As I rewind a bit and look back, I can’t help but wonder – why was I so concerned about being a dad. I mean how hard could it be, right?
Yeah, there’s the whole disability thing. The obvious limitations that comes with being a chair user plus, the demands of parenting, are fairly big obstacles. Yet, three daughters and 14 years later, I’ve survived.
You see, the biggest thing to embrace is that those little darlings don’t see what you see. They don’t see the chair, the prosthetic, the adaptive devices… They see you! Once you allow that to sink in, it becomes a natural part of the experience.
Take playtime for instance. My chair served as a built in jungle gym used to climb, ride and explore. Obviously, they outgrow the fascination but, those first few years of bonding with me, through my chair, was invaluable.
One of my bigger anxieties as a dad with a disability was being father of athletic kids. I love sports, I believe in the values of competition and sportsmanship but, feared that my limitations would mar the experience for them.
However, as I mentioned earlier, they don’t see the limitations. What they see is effort, support and presence. Coming up with creative ways to teach a skill takes time, coaching on the field takes a bold attitude, sitting through hours of lessons expends physical health… and I wouldn’t trade any of that for the ability to throw, catch, or even high five.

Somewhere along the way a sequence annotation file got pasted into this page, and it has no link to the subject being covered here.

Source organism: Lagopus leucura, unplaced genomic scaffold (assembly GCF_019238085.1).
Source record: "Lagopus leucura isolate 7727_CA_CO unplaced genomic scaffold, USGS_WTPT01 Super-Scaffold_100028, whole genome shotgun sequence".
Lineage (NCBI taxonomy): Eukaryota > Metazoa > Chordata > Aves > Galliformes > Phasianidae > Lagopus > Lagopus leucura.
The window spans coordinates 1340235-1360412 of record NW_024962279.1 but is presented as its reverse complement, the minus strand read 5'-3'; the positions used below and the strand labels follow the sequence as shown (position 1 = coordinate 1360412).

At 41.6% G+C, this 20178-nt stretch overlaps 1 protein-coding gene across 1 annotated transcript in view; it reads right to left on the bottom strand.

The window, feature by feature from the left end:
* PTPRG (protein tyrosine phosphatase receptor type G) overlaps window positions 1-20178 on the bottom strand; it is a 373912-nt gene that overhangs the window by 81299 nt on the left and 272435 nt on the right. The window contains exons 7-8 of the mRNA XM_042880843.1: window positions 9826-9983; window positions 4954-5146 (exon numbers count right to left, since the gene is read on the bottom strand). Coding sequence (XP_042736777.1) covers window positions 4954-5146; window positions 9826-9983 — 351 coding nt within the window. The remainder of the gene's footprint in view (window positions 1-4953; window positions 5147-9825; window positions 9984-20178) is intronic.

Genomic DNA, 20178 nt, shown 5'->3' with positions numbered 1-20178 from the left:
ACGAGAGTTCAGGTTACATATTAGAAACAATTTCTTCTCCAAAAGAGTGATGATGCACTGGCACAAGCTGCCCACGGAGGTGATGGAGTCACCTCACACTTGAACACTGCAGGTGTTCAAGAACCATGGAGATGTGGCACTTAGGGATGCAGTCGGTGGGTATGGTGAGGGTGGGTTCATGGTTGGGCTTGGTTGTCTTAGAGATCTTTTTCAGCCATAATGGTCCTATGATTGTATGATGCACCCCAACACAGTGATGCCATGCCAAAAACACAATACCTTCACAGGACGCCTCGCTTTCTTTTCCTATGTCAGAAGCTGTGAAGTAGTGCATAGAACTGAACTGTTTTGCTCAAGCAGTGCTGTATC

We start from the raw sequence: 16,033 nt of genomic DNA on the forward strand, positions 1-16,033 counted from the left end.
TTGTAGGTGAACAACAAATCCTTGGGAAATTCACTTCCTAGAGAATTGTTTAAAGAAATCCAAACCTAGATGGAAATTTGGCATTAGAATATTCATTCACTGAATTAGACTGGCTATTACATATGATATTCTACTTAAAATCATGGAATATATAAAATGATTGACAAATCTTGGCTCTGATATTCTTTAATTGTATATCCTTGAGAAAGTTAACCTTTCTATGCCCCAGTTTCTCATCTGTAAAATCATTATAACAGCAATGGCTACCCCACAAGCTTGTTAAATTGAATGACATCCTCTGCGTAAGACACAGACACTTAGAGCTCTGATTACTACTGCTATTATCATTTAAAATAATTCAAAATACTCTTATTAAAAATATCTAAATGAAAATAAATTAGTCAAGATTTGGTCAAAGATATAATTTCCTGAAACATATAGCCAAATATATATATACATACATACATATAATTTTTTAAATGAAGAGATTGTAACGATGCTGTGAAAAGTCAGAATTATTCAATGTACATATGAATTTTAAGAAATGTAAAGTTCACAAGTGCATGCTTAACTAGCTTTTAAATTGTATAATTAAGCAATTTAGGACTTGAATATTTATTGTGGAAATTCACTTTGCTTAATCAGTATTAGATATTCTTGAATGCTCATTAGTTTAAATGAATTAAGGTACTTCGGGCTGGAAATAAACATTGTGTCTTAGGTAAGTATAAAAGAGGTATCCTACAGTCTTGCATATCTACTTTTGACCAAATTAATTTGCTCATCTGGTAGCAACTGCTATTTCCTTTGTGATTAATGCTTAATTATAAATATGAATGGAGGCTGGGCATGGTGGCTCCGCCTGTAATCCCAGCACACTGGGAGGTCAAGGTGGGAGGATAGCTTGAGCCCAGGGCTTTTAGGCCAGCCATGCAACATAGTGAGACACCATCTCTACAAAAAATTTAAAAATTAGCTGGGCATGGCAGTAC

Then there’s the voice… oh, thank God for the voice. I often feared that these girls would figure out that they could get away with murder. I mean really, how would I stop them?!
Fortunately, a level of respect was established and the use of a stern and direct voice works.
Fast forward to today – Two teenage girls and a 9 year old later – the DadAbility is still in full effect. Some of the challenges have grown but, they still see me… their dad.
What are some of your anxieties about being a dad? As a dad, what are some of the strategies that have worked or not worked?